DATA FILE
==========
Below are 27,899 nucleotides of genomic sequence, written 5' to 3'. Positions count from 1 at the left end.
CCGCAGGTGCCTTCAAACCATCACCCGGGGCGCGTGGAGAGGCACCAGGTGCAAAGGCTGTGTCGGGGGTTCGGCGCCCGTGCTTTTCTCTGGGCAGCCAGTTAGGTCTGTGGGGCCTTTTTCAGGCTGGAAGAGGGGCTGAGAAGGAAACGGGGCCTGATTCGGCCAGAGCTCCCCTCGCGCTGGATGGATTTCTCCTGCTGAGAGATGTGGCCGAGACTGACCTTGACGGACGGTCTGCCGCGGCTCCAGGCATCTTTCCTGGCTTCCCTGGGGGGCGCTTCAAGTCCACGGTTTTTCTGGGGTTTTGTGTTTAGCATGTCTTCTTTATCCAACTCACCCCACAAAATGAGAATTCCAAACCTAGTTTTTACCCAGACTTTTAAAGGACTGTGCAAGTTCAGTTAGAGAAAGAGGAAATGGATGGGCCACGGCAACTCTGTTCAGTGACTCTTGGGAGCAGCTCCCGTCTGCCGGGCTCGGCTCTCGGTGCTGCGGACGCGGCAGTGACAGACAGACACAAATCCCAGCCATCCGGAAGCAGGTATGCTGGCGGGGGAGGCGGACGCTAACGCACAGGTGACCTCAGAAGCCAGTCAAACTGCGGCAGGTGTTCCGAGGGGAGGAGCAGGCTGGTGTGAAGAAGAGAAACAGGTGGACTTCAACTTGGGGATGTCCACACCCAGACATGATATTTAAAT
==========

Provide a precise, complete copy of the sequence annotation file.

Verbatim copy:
Below are 27,899 nucleotides of genomic sequence, written 5' to 3'. Positions count from 1 at the left end.
CCGCAGGTGCCTTCAAACCATCACCCGGGGCGCGTGGAGAGGCACCAGGTGCAAAGGCTGTGTCGGGGGTTCGGCGCCCGTGCTTTTCTCTGGGCAGCCAGTTAGGTCTGTGGGGCCTTTTTCAGGCTGGAAGAGGGGCTGAGAAGGAAACGGGGCCTGATTCGGCCAGAGCTCCCCTCGCGCTGGATGGATTTCTCCTGCTGAGAGATGTGGCCGAGACTGACCTTGACGGACGGTCTGCCGCGGCTCCAGGCATCTTTCCTGGCTTCCCTGGGGGGCGCTTCAAGTCCACGGTTTTTCTGGGGTTTTGTGTTTAGCATGTCTTCTTTATCCAACTCACCCCACAAAATGAGAATTCCAAACCTAGTTTTTACCCAGACTTTTAAAGGACTGTGCAAGTTCAGTTAGAGAAAGAGGAAATGGATGGGCCACGGCAACTCTGTTCAGTGACTCTTGGGAGCAGCTCCCGTCTGCCGGGCTCGGCTCTCGGTGCTGCGGACGCGGCAGTGACAGACAGACACAAATCCCAGCCATCCGGAAGCAGGTATGCTGGCGGGGGAGGCGGACGCTAACGCACAGGTGACCTCAGAAGCCAGTCAAACTGCGGCAGGTGTTCCGAGGGGAGGAGCAGGCTGGTGTGAAGAAGAGAAACAGGTGGACTTCAACTTGGGGATGTCCACACCCAGACATGATATTTAAAT